|Intervention model||parallel assignment|
|Primary purpose||health services research|
Improvement in hemoglobin A1c
time frame: 3 months
Adherence to diabetes care plan
time frame: 3 months
Male or female participants at least 60 years old.
Inclusion Criteria: - Veterans 60 years of age and older with an HbA1c of >7.9% - Recieving routine medical care within the University of Maryland Medical Center Midtown Campus (UMMCMC) who are 60 years of age and older with HbA1c of >7.9% Exclusion Criteria: - Unable to provide informed consent - Blindness - Deaf - Type I DM - Active Serious Mental Illness - Homelessness
|Official title||Motivation Psychology-based Smart Engagement System for Improved Older Adult Chronic Disease Management|
|Principal investigator||Nanette Steinle, MD|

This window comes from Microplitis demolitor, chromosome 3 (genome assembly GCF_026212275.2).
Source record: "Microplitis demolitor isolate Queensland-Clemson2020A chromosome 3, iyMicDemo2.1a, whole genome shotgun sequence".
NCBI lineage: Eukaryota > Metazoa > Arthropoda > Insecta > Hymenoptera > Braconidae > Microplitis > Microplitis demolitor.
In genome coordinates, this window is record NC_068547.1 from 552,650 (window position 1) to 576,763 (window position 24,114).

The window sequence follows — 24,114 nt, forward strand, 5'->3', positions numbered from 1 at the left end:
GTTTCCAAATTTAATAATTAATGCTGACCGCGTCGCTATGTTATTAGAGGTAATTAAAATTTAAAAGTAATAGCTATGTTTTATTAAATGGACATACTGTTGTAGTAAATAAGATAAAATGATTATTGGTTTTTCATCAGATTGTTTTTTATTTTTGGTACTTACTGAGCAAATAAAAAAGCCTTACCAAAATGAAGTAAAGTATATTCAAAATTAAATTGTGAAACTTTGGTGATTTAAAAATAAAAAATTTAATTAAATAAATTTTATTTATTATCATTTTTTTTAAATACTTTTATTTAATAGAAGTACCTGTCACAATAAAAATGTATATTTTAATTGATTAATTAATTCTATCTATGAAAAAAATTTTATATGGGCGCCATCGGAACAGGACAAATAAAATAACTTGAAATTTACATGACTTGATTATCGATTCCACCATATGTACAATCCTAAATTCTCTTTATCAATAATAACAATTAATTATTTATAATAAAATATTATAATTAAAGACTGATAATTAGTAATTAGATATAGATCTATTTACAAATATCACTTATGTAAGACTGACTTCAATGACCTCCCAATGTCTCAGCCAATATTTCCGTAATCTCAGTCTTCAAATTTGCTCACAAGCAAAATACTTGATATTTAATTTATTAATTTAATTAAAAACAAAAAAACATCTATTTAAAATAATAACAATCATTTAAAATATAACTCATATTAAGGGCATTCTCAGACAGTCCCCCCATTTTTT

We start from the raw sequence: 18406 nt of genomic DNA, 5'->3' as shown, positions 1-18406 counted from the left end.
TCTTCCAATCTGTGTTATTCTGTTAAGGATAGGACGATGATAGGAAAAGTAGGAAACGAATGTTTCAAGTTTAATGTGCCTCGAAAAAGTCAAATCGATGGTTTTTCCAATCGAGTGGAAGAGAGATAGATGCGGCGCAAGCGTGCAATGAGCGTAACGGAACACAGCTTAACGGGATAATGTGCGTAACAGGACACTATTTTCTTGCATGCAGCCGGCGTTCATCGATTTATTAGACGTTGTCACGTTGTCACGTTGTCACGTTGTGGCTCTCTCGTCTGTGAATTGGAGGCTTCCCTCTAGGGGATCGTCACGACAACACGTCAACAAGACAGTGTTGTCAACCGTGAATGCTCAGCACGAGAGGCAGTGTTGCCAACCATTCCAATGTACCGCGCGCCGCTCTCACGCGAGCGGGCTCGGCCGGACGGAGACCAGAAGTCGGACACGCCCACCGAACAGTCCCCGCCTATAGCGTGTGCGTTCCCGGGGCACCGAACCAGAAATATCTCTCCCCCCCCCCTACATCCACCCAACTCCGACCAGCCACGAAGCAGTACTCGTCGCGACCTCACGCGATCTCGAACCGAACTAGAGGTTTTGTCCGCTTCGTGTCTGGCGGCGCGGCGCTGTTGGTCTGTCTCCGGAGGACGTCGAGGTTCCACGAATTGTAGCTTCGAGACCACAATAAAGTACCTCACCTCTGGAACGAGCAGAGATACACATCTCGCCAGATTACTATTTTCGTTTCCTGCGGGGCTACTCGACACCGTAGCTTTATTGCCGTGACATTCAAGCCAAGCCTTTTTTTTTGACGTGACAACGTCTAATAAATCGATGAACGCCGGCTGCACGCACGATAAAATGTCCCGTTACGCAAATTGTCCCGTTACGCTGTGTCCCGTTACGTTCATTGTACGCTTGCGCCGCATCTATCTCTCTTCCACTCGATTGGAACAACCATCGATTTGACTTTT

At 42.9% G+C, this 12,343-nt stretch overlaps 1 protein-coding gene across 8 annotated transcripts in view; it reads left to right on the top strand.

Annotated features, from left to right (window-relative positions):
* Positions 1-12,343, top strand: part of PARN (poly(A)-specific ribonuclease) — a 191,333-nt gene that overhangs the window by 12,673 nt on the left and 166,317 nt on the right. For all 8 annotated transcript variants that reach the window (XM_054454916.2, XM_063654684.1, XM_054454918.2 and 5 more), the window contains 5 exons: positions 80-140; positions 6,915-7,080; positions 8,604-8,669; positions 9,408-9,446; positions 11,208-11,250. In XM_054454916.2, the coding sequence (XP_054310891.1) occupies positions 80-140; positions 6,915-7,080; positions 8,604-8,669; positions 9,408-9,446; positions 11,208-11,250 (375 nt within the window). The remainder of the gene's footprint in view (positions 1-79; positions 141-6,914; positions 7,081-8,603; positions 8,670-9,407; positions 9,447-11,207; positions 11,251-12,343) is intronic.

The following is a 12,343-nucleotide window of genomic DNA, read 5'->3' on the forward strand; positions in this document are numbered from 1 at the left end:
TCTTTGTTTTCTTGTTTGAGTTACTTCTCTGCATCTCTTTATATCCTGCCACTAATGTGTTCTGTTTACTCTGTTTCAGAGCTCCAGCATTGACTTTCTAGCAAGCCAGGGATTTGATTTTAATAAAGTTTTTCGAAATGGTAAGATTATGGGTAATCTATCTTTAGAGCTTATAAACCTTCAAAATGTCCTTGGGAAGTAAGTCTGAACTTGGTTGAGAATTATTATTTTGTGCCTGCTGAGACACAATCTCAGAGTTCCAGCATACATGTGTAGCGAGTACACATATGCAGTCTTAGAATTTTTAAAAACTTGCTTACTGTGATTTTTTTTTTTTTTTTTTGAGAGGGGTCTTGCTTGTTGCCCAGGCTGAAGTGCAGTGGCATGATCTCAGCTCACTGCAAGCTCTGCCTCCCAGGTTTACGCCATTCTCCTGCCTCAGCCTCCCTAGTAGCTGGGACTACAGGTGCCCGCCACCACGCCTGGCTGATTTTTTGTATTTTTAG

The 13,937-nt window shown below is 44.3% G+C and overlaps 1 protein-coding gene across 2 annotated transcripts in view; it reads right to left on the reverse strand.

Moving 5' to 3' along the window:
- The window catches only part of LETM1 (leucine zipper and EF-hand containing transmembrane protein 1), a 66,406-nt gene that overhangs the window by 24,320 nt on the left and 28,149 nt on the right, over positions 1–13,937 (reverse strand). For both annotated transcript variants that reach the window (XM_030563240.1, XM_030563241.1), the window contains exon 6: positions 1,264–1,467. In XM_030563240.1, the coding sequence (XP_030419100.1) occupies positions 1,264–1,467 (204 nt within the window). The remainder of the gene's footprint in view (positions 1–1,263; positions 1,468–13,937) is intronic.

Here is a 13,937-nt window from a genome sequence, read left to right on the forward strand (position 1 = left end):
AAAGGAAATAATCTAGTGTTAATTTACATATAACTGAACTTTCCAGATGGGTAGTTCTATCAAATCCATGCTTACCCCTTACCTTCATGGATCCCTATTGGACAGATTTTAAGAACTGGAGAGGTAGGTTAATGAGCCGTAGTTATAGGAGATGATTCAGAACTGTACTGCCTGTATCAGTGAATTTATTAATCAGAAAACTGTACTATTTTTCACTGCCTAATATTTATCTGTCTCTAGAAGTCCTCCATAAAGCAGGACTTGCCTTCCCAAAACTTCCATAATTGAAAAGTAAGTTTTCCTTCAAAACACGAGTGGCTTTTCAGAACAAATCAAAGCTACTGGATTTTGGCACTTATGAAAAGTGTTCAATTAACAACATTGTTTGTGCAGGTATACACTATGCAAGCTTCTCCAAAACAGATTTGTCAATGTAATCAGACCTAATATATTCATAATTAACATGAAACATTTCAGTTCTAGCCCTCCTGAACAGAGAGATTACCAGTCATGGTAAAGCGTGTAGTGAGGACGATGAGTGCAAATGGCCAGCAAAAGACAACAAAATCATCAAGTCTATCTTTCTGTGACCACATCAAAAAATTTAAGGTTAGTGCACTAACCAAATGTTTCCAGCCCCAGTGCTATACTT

|Description||The investigators propose to conduct a 90-day pilot study to establish the effects and value of MOSES in the management of diabetes. The pilot study will provide initial data to answer the following research questions: (1) What are the effects of MOSES technology on older adults' diabetes self-care? (2) What type of social engagement intervention is more effective for what aspects of diabetes care? (3) What personality characteristics predict older adults' diabetes self-care?; (4) What personality characteristics moderate the effectiveness of mobile device (esp. tablet-based) social engagement interventions on older adults' diabetic care? (5) What model can be developed from our data to predict probability of effective response to interventions tailored to individual patients, e.g. by message type for clinical, usage and personality attributes? Subjects Older adults are the target population for this study. Adult volunteers age 60 and above with an HbA1C of >7.9% and having the capacity to provide informed consent will be eligible to participate. Participants will be randomized to usual care or to an intervention group (described below). Once enrolled in the study and randomized to either the intervention or the control group, the Research Certified Diabetes Educator (CDE) will review all participants' clinical data and assist with providing feedback messages to the participants regarding their self-care progress. The Research CDE will alert physicians to any clinical data that would warrant a change in clinical management (e.g. hyper or hypoglycemia). Manipulations There are four manipulations in the experiment: (1) patient recording i.e. using the tablet and app to track and review progress (this increases mindfulness, engagement, activation, and informedness, thereby leading to healthier behaviors than the control condition), (2) patient recording with physician involvement via Health-feed communication messages (in addition to the benefits listed above, this provides expert feedback from a trusted source on actions, helps with goal setting, provides motivational reinforcement of positive behavior and sanction against negative, etc.), (3) patient recording with peer interaction i.e. using Health-feed messages, Community Views and Health Tournaments (in addition to the benefits listed for (1), peer effects have been observed in a variety of different settings such as educational attainment). People tend to emulate the behavior of peers, setting in motion a cycle of group conformism. People may also be motivated by a desire to compete in a peer setting, and (4) patient recording with peer interaction AND physician involvement. This final group will permit analysis of the interaction effects of the two forms of social engagement. Thus, the experiment will be done with the following groups: - Group A: the control group, usual care, (n=40) - Group B: individual patients using app w/o provider support (n=12) - Group C: individual patients using app w/ provider support (n=12) - Group D: peer patient teams using app w/o provider support (n=12; 4 teams) - Group E: peer patient teams using app with provider support (n=12; 4 teams) Groups will be assigned to achieve age, gender and HbA1C matching at baseline. For groups with provider engagement (E), the provider (endocrinologist/CDE) will provide initial advice to the subjects, as well as continuous monitoring. The study will require a dedicated diabetes educator, who will spend 2 hours a day to keep in touch with the subjects, including reviewing the activity logs, sending reminder and motivational messages, as well as moderating the discussions in the peer engagement group. The CDE will triage the text messages from subjects and trigger the physician engagement when necessary. The study CDE will review participant data routinely and will maintain communication with the study team on a timely basis. During the experiments, adverse events will be closely monitored by the physician and CDE, as well as through subject self-reports. The MOSES app has a built-in function to highlight potential adverse effects in the activity list and physician to-do list. The investigators will also conduct a weekly review of subject activity log.|